The dwarf poppy is found in the Alps, Pyrenees, Carpathians, and other mountain ranges. It is also found in the Caucasus, and in some parts of Asia.
The plant blooms in June and July, and the flowers last for two or three weeks. The dwarf poppy is a popular plant with gardeners, and is often grown as a border plant or in rock gardens.
The plant prefers full sun, but will grow in partial shade. It prefers well-drained soil, and does not like wet conditions. The plant is drought-tolerant, and will survive in dry conditions.
9. Fire Poppy (Papaver californicum).
This beautiful little poppy is endemic to California, where it blooms in the springtime. The fire poppy is a member of the Papaveraceae family and is closely related to the opium poppy (Papaver somniferum).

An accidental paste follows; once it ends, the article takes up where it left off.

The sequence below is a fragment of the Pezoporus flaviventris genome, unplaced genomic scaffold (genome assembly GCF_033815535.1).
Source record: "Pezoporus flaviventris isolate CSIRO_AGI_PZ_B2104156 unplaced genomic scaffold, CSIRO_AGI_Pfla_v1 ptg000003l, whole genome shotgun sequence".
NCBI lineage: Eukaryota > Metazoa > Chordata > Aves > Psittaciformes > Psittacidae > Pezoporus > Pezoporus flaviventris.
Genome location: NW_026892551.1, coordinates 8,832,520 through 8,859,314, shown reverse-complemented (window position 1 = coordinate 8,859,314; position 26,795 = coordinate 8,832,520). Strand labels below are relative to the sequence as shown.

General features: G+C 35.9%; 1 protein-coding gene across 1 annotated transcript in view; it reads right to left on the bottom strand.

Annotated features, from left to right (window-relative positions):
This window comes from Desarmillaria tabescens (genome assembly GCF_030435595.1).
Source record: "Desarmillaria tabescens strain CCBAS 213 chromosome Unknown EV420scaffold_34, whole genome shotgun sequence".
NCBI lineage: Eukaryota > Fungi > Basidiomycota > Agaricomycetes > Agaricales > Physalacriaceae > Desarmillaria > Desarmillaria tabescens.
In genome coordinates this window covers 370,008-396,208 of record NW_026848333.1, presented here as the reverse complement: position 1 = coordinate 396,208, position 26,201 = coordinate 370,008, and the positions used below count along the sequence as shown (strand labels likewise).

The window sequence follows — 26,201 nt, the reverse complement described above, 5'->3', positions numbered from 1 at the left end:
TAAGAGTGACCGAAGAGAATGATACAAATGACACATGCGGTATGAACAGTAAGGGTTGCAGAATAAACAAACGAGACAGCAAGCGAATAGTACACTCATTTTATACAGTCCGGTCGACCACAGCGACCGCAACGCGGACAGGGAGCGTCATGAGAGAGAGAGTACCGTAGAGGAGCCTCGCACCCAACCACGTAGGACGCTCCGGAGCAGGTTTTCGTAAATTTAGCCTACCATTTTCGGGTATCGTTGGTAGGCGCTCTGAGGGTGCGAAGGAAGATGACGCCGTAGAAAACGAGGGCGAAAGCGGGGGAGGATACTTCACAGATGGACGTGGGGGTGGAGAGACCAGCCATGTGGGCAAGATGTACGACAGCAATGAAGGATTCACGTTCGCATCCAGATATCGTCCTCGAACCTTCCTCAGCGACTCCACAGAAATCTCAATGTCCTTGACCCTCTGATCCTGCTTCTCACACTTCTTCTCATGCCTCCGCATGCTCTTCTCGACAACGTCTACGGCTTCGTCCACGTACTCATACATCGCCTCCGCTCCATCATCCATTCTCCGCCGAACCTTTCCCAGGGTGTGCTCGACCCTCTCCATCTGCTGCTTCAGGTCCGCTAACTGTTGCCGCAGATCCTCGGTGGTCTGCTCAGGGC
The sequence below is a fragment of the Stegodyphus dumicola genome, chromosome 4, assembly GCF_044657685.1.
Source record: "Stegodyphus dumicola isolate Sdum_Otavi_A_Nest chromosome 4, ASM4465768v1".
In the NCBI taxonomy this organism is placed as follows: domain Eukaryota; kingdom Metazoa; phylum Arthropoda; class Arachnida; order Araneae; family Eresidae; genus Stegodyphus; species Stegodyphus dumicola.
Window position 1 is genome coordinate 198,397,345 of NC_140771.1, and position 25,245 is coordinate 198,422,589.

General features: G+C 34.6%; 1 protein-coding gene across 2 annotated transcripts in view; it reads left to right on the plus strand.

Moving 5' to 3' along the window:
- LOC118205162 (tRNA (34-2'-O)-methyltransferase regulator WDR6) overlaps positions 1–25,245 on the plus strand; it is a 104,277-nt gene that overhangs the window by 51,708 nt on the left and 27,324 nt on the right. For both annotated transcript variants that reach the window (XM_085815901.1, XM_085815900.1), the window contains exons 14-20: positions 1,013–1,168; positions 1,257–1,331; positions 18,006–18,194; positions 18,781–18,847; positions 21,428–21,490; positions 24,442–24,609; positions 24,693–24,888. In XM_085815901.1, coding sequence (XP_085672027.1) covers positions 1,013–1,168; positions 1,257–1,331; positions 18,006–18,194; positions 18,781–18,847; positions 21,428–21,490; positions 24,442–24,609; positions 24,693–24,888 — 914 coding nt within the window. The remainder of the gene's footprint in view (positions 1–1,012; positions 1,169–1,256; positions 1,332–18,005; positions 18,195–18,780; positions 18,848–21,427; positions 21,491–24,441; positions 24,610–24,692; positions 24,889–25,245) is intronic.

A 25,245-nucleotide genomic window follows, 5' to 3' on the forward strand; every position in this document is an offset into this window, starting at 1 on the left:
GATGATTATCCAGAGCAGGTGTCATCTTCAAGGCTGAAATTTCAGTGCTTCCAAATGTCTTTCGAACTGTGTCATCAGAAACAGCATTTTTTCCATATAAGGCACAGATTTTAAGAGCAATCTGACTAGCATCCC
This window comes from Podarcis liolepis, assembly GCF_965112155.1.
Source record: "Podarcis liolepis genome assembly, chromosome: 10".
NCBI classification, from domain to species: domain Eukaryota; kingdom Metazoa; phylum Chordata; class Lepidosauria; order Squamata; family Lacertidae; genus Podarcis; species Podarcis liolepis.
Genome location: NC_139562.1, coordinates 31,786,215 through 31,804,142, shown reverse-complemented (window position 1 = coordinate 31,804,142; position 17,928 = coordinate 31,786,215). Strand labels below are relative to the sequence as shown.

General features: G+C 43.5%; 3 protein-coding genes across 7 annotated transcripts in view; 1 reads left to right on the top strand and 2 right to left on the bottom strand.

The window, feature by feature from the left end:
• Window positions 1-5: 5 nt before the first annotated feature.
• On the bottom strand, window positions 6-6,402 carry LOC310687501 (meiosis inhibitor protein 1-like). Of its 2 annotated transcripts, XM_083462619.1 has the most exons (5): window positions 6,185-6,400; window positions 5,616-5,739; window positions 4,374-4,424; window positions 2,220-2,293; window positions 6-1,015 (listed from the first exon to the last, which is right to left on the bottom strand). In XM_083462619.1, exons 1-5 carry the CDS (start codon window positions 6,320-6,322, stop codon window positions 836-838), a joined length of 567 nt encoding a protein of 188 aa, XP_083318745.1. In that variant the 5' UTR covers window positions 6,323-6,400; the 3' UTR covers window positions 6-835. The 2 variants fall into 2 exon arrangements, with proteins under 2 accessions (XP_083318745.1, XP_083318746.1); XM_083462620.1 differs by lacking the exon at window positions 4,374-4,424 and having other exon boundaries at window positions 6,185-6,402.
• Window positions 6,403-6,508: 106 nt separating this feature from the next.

The fire poppy is a short-lived perennial that grows to a height of 12-18 inches. The plant has bright orange-red flowers that measure two to three inches across. The petals of the flower are crinkled and have a ruffled appearance. The center of the flower is filled with black seeds.
The fire poppy is found in dry, open habitats such as grasslands, chaparral, and woodlands. In California, the fire poppy is found in the Sierra Nevada foothills, the San Francisco Bay Area, and the Santa Monica Mountains.
The best time to see fire poppies is in the springtime, from March to May. The flowers of the fire poppy only bloom for a few weeks and then they go to seed. Once the seeds mature, the plant dies.
10. Greater Celandine (Chelidonium majus).
This plant is a member of the poppy family and is native to Europe, North Africa, and western Asia. The plant has been introduced to North America and can now be found growing wild in some parts of the United States.
Greater celandine is a perennial herb that typically grows to a height of two or three feet. The leaves are large and deeply lobed with a shiny, dark green surface.